Michael Andreas

Michael Andreas, born 1979 in Bremen. Film and Media Studies in Bochum; 2006 Junior Fellow in Toronto with the McLuhan Program in Culture and Technology. Work as a freelancer for numerous film festivals. Since 2007 PhD student, 2008-2014 research fellow and lecturer at the Institute for Media Studies, Ruhr University Bochum. Andreas works and teaches in the fields of media history, postcolonial studies and visual culture.



Remote sensing. History and aesthetics of UAV remote control

In the history of interactive electronic media, tactility has become crucial, despite the seemingly dominant senses of seeing and hearing in Western audiovisual culture. Tactility's importance has become even more evident with the various touch screens of ubiquitous portable, hand-held and wearable devices in the field of consumer electronics. In the history of popular electronic media, tactile interaction can be traced back to the early remote controls of television in the 1940s and 1950s. In the history of media theory, this early illusion of consumer's immediate control is reflected in one of their founding texts, Marshall McLuhan's Understanding Media.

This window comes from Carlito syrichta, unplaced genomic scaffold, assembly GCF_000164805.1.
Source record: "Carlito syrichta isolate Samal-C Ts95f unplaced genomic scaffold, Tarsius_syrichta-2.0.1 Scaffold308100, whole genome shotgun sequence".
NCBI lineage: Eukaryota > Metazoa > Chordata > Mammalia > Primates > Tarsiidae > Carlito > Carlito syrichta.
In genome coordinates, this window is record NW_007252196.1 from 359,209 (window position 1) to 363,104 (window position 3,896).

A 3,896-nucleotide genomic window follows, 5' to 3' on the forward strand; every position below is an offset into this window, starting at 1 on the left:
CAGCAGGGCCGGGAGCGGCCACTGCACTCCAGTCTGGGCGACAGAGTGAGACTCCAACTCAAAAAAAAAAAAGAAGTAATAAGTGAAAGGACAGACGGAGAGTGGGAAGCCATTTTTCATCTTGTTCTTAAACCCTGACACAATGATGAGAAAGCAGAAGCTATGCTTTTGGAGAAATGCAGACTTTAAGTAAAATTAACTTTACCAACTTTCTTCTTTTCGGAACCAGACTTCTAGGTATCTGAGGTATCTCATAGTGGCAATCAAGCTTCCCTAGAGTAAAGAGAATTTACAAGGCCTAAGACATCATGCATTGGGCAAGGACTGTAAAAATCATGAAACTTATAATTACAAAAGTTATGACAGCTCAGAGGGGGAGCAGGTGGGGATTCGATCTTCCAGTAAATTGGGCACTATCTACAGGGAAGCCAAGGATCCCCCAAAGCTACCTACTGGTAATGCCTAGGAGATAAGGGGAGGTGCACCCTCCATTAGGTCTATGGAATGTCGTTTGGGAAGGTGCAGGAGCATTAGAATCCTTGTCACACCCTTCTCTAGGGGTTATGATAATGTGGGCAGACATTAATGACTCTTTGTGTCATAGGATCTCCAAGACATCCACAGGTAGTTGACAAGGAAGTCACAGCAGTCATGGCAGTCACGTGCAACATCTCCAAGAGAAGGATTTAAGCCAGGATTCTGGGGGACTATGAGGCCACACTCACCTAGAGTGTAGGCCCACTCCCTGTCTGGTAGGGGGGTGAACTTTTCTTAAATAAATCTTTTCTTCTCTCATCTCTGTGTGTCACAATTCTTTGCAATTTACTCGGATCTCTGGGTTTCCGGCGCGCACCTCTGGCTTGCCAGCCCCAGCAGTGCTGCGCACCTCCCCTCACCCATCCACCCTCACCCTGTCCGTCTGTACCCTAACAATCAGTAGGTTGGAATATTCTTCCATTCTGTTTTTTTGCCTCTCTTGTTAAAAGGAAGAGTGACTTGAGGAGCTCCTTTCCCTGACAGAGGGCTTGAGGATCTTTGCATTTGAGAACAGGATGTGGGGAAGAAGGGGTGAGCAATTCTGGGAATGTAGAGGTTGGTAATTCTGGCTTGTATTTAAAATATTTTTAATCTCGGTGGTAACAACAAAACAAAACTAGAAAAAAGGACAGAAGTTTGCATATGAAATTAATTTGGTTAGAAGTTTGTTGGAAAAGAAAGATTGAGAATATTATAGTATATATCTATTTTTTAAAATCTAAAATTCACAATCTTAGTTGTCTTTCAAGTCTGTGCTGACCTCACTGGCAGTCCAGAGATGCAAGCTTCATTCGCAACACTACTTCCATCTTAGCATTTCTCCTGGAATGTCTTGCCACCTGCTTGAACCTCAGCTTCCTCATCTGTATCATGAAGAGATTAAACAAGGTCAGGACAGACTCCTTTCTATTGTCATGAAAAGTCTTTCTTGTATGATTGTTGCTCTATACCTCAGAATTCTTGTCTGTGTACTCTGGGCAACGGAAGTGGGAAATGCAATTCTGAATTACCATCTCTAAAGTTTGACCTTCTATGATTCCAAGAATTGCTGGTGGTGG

(This project is part of Stefan Rieger's project on "Haptic Rendering")

I am interested in the military history of remote control as a predecessor of these consumer electronics. During my stay at mecs, I will focus on the complex interfaces in simulated piloting / piloting from a distance. Being a tactile interface, I will understand remote control in its duality, as both steering (touching) and perceiving (being touched), in which both automation/programmability (gyroskope) and haptic simulation (servo feedback) play crucial roles when operating an aerial vehicle from afar.

Contributing to Stefan Rieger's project on "Haptic Rendering", I will trace the history of unmanned aerial reconnaissance to more contemporary notions of electronic intelligence, where technical developments such as high definition imaging in aerial reconnaissance meet political and economical paradigms such as PRISM, user behavior tracking in social networks or recommendations engine in electronic commerce. With their work on 'Liquid Surveillance' authors such as Zygmunt Bauman and David Lyon investigated the connections between "enemy" surveillance and the tracking of user and/or consumer behavior. How can the high resolutions of today's aerial reconnaissance be utilized? How can high data volumes of today's intelligences be processed? How is knowledge produced, can big data literally be grasped, how are masses of seemingly unrelated data rendered meaningful?